Inyuki, Jan 05 2010
  

       [marked-for-tagline]   

       "water in it's liquid state is a bitch to deal with"
normzone, Jan 05 2010
  

       //Perhaps one could use a reducer valve, just like for a gas cylinder// You can't use a pressure reducer as the pressure is the only thing that is keeping the water from vaporizing and that pressure is the only thing that drives the piston. A pressure reducer would turn this into a straight steam engine, so let me change my statement, you can, but not within the realm of this idea.   

       I think there is an advantage to having the phase change happen in the piston as it would occur isothermally, so inline with the Carnot ideal.
MisterQED, Jan 05 2010
  

       [MisterQED], sorry for thinking outside the scope of this idea.   

       How about having an array of sufficiently narrow tulbe-like cylinders with electrically heated walls and heated pistons, so that if you inject any water with tiny droplets, it would quickly evaporate due to proximity to the hot walls of cylinders wall and this way push the piston? ... Maybe it could help to avoid the water-cutter effects.
Inyuki, Jan 05 2010
  

       MisterQED, why would the release of water into the piston be like a water cutter?   

       I know that *droplets* of water, moving at very high speed, through steam or air, will be damaging to whatever surface they impinge on, but since there's no steam mixed with the very hot water until after it goes into the piston and the intake valve closes, I don't think that should be a problem.
goldbb, Jan 05 2010
  

       //What are you people talking about? This idea as stated is simple and would work. Take water and heat it in a boiler so that it gets hot but doesn't boil in the high pressure. Next release some of the superheated water into a piston at high pressure. As long as the water pressure is greater than the mechanical resistance, the water will boil into steam as the piston is pushed down.//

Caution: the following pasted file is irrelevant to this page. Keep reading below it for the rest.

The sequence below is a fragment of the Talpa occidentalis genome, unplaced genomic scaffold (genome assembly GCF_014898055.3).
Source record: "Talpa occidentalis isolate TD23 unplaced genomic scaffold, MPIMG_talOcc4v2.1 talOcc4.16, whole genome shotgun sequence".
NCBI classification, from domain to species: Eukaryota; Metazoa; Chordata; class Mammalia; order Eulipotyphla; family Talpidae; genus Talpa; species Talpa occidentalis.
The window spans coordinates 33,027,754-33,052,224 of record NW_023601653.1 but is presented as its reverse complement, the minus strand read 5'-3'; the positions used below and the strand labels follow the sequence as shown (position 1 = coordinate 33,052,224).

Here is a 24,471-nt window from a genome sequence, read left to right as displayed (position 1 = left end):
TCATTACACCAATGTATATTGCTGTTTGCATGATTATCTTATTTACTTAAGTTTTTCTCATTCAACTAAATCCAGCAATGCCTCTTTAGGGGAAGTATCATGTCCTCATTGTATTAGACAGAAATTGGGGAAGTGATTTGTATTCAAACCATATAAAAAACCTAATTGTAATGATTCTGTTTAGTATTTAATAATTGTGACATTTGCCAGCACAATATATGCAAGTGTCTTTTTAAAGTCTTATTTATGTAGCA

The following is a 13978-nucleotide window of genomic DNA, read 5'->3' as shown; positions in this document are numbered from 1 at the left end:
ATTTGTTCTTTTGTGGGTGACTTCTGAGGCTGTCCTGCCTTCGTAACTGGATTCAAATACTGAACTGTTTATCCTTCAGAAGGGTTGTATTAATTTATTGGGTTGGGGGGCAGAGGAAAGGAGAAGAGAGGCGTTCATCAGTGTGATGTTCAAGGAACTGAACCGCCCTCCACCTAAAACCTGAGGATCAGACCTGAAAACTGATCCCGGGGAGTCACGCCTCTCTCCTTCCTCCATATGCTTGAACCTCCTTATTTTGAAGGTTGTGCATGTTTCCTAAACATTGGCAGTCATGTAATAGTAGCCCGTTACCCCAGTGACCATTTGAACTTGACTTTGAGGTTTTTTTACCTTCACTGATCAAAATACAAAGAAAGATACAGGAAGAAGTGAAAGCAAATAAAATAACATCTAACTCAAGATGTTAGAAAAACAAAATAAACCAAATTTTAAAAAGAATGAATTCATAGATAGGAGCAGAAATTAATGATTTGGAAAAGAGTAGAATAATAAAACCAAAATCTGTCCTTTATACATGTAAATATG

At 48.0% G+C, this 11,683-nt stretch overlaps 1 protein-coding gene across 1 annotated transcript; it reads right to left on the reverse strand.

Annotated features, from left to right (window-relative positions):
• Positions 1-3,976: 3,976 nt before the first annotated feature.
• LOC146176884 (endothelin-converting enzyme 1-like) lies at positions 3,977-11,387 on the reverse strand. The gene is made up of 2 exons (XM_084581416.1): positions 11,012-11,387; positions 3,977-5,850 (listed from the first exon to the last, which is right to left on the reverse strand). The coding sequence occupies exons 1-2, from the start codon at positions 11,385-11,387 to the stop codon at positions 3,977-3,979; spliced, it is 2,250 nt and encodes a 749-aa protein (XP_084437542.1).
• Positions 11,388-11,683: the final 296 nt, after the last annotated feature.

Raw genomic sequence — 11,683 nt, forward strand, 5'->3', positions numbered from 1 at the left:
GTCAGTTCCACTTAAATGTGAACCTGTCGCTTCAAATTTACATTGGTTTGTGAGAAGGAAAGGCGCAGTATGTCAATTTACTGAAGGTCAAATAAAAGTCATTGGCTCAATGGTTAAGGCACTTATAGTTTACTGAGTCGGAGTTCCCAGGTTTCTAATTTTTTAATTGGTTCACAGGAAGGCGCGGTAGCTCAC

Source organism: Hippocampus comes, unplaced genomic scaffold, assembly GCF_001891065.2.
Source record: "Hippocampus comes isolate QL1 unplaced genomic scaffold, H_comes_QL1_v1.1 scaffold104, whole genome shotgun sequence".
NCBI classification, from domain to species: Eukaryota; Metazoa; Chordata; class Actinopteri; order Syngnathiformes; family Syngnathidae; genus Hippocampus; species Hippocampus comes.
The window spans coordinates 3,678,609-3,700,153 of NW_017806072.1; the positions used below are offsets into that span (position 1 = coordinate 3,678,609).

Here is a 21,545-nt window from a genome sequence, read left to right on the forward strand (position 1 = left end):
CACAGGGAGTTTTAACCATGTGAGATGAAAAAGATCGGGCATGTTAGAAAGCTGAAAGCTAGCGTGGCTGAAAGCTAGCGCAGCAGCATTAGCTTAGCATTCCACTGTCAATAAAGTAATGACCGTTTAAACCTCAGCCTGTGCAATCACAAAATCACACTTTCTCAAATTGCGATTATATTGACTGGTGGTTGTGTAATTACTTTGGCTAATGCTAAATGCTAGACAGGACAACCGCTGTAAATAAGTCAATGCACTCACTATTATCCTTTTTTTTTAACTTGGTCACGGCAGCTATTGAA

If this is the idea, then it's a cylinder using 0% quality steam, and the pump isn't necessary. The idea has no particular advantage unless you want to waste energy.

In operation, liquid would flash into steam as soon as you opened the inlet valve, and, with the valve closed, the delivered force would drop as the cylinder shaft extended against the load (unlike a hydraulic or pneumatic system where the working pressure remains constant). The volume of water draining from the system represents a tremendous amount of wasted heat, as water is hundreds of times denser than steam.
ldischler, Jan 06 2010
  

       [morrison_rm] Did you mean the Newcomen engine?
hippo, Jan 06 2010
  

       Won't work. The pressure won't drop in the cylinder just because the inlet valve closes. Assuming the pressure does change for no reason, very little water will flash, maybe 10% since the latent heat of vaporisation of water is so large it will rapidly sub cool the water. Also it would be virtually impossible to pump saturated water into anything without it flashing on the way (due to pressure drop and any vena contractors that get in the way). Also, since the steam is constantly saturated you would be unable to get any expansive work out of it because as it expands, it cools and would then condense. [MisterQED] mentioned the difficulties wet steam in a turbine, this is less of a problem in reciprocating engines because the speeds are reduced (steam engine usually has a lower rpm but also a turbine can be 2m in diameter so the blades on the outer edge can approach sonic speeds)
sneakythumbs, Jan 07 2010